Deforestation affects the web of plant-insect interactions affecting reproductive success in the Amazonian herb, Rapatea ulei

Date of Award




Degree Name

Doctor of Philosophy (Ph.D.)



First Committee Member

Theodore H. Fleming - Committee Chair


Much of the research surrounding the effects of deforestation has focused on effects on species diversity or populations of particular taxa. Currently, that focus is shifting towards the community processes that produce those effects, such as plant animal interactions. Recent ecological studies have emphasized the importance of considering the effects of multiple types of plant-animal interactions simultaneously, rather than as isolated phenomena. I considered the effects of deforestation on multiple types of plant-insect interactions and reproductive success in the herb Rapatea ulei (Rapateaceae: Poales). R. ulei occurs in riparian wetlands in Central Amazonian terra firme forest. I studied the reproductive ecology of R. ulei and the roles that numerous mutualistic and antagonistic insects played in limiting R. ulei seed production. I examined seed production and interactions including pollination, destructive pollen robbing, bud herbivory, and pre-dispersal seed predation. Rates of pollinator visitation were significantly reduced in deforested sites compared to intact forest - being between four to ten times lower in deforested habitats. Relative seed production per plant in deforested habitats was less than half of that in intact forest. Both petal and bud herbivory were far less common in deforested sites. Anther herbivory by destructive pollen thieves was significantly different between habitats in only one of the two study years, and was actually higher in deforested sites. In addition to this multivariate comparison across habitats, I used structural equation modeling to analyze the direct relationships between the interactions studied and plant reproductive success. I then compared path models of those relationships across intact and deforested habitats. Habitat context profoundly changed the relative importance of anther herbivory versus pollination in intact versus deforested habitats. Deforestation intensified the effects of plant-insect interactions on seed production and altered the balance between the relative importance of mutualistic versus antagonistic interactions.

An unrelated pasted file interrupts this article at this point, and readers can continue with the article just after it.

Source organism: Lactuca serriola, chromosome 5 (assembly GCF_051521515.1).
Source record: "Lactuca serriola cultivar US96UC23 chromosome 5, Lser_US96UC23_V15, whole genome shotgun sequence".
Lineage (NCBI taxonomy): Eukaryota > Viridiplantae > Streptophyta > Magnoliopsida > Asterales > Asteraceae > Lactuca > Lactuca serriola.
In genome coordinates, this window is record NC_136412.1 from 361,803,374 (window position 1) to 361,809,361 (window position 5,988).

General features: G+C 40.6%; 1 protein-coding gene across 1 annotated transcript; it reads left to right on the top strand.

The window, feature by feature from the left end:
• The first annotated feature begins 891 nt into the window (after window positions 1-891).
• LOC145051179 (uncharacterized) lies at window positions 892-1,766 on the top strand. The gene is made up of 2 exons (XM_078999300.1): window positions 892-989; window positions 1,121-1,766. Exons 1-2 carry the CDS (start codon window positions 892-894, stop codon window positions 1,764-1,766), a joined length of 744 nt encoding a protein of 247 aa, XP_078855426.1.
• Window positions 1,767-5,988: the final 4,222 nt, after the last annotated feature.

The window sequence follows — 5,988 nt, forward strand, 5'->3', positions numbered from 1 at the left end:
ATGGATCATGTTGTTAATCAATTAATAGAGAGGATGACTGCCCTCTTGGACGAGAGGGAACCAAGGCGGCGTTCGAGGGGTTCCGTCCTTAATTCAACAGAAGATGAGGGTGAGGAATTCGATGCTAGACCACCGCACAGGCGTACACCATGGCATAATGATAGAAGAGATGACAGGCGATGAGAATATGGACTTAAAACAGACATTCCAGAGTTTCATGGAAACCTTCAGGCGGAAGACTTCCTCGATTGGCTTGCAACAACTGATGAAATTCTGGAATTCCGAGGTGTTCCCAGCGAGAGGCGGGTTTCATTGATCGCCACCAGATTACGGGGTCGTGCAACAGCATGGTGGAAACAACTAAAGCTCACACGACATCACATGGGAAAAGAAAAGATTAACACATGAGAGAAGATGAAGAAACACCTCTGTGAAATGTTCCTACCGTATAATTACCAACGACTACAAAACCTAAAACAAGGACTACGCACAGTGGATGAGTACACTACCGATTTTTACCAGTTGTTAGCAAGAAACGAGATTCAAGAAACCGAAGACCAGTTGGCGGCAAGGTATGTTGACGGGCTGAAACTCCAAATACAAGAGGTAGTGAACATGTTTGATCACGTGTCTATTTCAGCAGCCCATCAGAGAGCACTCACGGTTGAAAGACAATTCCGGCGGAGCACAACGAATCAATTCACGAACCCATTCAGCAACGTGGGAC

Biology, Botany; Biology, Ecology; Environmental Sciences

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